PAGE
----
The main thrusts of the narrative are Amerie trying to find her place in the school after being called out for the map and losing her best friend. Then there is the question of what happened to Harper, which shows in flashbacks through the season as Amerie puts together what happened that night. On this front, I think you would have worked out a lot of what happened to Harper before the story reveals it just from the context clues. The overall narrative is helped by the focusing point of the SLTs classes, where the conflict comes into focus while giving some good advice. This is where we get the delight of the teachers, Jojo (Chika Ikogwe) and Woodsy (Rachel House) try to provide sound advice given the restrictions placed upon them.
In the end, do we recommend Heartbreak High? Well, to be fair, this is a very mature show, dealing with mature themes that will probably put some people off. However, I think they crafted an interesting narrative with compelling characters in a setting that does not get the coverage that it should.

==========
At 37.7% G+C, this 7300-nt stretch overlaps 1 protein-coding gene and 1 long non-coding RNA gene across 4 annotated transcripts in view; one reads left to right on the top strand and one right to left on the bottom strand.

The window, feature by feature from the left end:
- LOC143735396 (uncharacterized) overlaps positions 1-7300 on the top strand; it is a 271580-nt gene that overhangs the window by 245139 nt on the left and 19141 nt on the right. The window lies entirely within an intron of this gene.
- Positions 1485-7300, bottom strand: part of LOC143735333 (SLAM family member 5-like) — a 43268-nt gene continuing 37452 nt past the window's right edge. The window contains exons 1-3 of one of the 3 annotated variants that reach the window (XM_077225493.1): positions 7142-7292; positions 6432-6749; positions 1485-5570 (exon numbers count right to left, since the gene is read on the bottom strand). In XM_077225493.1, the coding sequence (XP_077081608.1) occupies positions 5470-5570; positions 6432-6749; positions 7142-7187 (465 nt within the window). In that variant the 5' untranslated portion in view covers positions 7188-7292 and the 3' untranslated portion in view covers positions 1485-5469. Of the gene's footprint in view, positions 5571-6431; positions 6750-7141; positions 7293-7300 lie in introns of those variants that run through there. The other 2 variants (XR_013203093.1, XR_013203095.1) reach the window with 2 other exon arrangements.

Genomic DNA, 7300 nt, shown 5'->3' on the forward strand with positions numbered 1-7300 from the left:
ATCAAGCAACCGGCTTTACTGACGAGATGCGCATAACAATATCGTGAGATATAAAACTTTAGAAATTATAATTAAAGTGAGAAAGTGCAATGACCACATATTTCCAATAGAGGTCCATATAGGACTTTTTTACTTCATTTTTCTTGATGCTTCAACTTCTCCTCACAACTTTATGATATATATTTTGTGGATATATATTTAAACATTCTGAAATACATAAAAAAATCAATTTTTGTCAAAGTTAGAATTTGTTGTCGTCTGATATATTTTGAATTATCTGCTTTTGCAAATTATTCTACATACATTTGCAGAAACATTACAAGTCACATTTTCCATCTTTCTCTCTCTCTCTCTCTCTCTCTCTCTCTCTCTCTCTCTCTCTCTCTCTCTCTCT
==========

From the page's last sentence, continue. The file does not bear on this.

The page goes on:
By Brian MacNamara: You can follow Brian on Twitter Here, when he’s not chatting about Movies and TV, he’ll be talking about International Relations, or the Solar System.
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Credits – All images were created by the cast, crew, and production companies of Heartbreak High
Directed by – Gracie Otto, Neil Sharma, Adam Murfet & Jessie Oldfield
Written by – Hannah Carroll Chapman, Matthew Whitte, Marieke Hardy, Meyne Wyatt, Thomas Wilson-White, Natesha Somasundaram & Megan Palinkas
Created by – Hannah Carroll Chapman
Based On – Heartbreak High by
Production/Distribution Companies – Fremantle Australia, NewBe & Netflix
Starring – Ayesha Madon, James Majoos, Chloe Hayden, Asher Yasbincek, Thomas Weatherall, Will McDonald, Joshua Heuston, Gemma Chua-Tran, Bryn Chapman-Parish, Sherry-Lee Watson, Brodie Townsend, Chika Ikogwe, Scott Major & Rachel House with Isabella Mistry, Ben Oxenbould, Justin Smith, Sandy Sharma, Tom Wilson, Kye McMaster, Ari McCarthy, Maggie Dence, Stephen Hunter, Kobie Dee & Jeremy Lindsay Taylor
Episodes Covered – Map Bitch, Renaissance Titties, Eetsway, Rack Off, Bin Chicken, Angeline, The Sheriff & Three of Swords